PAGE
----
Cancer immunotherapy has greatly advanced in recent years, with chimeric antigen receptor (CAR) T cells emerging as an innovative technology that harnesses the immune system to fight malignant diseases. These genetically engineered T-cells have shown encouraging results for B-cell lymphoid malignancies and are now being explored for other cancer types. However, this novel adoptive cell therapy is associated with a new spectrum of immune-mediated adverse events and toxicities. As CAR T cells recognize and engage tumour cells, cytokines are secreted and activate other immune cells, frequently leading to rapid development of cytokine release syndrome, which can result in acute deterioration of the patient's clinical condition. In many patients, cytokine release syndrome is mild and easy to manage, but others experience persistent fevers accompanied by hypotension and hypoxia, which require management with immune-modulatory agents. Another deleterious effect of cytokines released by effector cells is immune effector cell–associated neurotoxicity syndrome. This syndrome, caused by a disruption of the blood–brain barrier as a consequence of the immune process, can result in rapid deterioration in cognitive function. This is often associated with subtle changes in handwriting, often progressing to loss of memory and concentration and reduced ability to name objects or follow commands. In some cases, the neurological state is further compromised by seizures and in rare instances with fulminant life-threatening cerebral oedema. In this review, we discuss these toxicities, as well as other CAR T-cell–related immune phenomenon, and address their clinical manifestations, grading, and management options.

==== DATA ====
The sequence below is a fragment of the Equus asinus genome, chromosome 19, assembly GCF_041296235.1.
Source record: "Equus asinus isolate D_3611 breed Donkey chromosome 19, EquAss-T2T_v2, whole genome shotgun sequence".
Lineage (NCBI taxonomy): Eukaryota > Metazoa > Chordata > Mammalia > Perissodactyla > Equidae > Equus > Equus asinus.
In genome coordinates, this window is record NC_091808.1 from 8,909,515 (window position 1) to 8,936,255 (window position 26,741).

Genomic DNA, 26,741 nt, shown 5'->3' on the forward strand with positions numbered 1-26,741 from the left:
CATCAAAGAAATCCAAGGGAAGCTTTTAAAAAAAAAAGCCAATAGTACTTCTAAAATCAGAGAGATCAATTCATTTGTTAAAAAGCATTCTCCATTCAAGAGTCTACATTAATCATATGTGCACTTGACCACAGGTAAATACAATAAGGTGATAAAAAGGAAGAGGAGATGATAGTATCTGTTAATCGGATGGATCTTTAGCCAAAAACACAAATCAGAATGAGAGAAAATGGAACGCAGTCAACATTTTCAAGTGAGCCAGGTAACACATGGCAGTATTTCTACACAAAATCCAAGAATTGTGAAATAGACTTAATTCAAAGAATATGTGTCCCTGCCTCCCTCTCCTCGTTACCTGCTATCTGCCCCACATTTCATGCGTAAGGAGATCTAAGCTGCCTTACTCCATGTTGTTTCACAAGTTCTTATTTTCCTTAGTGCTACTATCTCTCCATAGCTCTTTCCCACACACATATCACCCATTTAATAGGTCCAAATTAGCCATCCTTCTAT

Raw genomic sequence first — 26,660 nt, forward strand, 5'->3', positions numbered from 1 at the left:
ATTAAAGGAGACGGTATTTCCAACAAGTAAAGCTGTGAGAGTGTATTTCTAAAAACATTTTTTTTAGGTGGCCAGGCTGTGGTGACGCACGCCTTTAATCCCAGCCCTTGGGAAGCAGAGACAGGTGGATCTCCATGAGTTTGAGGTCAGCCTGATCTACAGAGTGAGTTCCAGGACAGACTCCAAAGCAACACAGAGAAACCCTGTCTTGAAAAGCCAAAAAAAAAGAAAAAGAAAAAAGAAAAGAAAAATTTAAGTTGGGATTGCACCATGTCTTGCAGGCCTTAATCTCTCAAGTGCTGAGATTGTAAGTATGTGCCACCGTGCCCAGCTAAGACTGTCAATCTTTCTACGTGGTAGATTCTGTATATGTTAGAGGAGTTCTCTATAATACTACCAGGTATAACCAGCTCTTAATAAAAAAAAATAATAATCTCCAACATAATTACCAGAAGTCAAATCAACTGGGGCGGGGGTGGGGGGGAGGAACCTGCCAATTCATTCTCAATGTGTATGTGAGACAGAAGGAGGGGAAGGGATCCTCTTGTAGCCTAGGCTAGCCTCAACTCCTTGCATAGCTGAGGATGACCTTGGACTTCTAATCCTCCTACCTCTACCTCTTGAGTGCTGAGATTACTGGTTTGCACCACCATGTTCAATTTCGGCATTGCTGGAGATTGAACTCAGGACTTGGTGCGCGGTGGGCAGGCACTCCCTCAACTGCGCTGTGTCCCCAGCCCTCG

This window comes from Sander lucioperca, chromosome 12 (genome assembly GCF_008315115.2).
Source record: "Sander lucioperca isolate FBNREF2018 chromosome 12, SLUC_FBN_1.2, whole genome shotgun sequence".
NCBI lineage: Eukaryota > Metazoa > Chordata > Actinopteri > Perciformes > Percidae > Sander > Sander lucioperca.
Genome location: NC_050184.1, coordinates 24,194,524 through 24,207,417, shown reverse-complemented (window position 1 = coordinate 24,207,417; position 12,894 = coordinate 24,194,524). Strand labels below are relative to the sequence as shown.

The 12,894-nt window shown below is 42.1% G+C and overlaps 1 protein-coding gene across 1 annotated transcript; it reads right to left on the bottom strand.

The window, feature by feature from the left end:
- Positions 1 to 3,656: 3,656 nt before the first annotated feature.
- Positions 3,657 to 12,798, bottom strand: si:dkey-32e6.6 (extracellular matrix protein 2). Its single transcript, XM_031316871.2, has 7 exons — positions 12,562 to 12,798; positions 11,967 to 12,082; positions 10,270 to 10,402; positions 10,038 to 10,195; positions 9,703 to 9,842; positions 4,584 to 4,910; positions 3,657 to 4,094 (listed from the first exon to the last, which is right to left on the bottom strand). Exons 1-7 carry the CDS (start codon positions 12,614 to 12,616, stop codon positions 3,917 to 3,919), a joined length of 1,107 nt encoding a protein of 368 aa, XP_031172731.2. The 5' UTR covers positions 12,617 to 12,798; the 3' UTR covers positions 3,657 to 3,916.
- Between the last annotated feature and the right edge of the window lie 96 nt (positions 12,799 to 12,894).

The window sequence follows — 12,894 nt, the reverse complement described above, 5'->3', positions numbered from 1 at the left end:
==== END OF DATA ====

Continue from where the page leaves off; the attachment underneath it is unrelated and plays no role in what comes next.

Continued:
- B-cell malignancies
- cancer immunotherapy
- chimeric antigen receptor T-cells
- immune effector cell therapy